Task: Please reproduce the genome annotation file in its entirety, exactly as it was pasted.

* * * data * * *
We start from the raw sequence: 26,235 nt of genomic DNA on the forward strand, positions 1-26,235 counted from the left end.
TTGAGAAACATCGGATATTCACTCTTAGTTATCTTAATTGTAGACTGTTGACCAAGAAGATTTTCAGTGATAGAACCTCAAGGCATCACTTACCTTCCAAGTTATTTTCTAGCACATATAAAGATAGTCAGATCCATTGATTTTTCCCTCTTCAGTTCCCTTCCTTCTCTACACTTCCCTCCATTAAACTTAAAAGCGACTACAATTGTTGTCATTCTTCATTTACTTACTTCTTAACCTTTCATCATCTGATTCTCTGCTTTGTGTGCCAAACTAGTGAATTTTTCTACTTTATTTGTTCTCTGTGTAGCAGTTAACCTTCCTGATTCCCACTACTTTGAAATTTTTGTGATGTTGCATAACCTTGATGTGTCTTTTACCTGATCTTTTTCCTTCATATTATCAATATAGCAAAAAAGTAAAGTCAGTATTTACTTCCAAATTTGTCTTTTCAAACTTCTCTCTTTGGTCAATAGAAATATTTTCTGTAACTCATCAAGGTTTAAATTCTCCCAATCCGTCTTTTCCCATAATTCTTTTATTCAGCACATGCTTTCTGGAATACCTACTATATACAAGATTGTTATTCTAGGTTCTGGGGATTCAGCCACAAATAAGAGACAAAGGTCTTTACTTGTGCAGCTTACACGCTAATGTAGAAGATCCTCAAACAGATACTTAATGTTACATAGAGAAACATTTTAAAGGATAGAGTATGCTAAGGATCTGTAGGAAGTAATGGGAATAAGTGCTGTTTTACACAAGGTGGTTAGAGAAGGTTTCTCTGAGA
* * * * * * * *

We start from the raw sequence: 26,235 nt of genomic DNA on the forward strand, positions 1-26,235 counted from the left end.
TTGAGAAACATCGGATATTCACTCTTAGTTATCTTAATTGTAGACTGTTGACCAAGAAGATTTTCAGTGATAGAACCTCAAGGCATCACTTACCTTCCAAGTTATTTTCTAGCACATATAAAGATAGTCAGATCCATTGATTTTTCCCTCTTCAGTTCCCTTCCTTCTCTACACTTCCCTCCATTAAACTTAAAAGCGACTACAATTGTTGTCATTCTTCATTTACTTACTTCTTAACCTTTCATCATCTGATTCTCTGCTTTGTGTGCCAAACTAGTGAATTTTTCTACTTTATTTGTTCTCTGTGTAGCAGTTAACCTTCCTGATTCCCACTACTTTGAAATTTTTGTGATGTTGCATAACCTTGATGTGTCTTTTACCTGATCTTTTTCCTTCATATTATCAATATAGCAAAAAAGTAAAGTCAGTATTTACTTCCAAATTTGTCTTTTCAAACTTCTCTCTTTGGTCAATAGAAATATTTTCTGTAACTCATCAAGGTTTAAATTCTCCCAATCCGTCTTTTCCCATAATTCTTTTATTCAGCACATGCTTTCTGGAATACCTACTATATACAAGATTGTTATTCTAGGTTCTGGGGATTCAGCCACAAATAAGAGACAAAGGTCTTTACTTGTGCAGCTTACACGCTAATGTAGAAGATCCTCAAACAGATACTTAATGTTACATAGAGAAACATTTTAAAGGATAGAGTATGCTAAGGATCTGTAGGAAGTAATGGGAATAAGTGCTGTTTTACACAAGGTGGTTAGAGAAGGTTTCTCTGAGA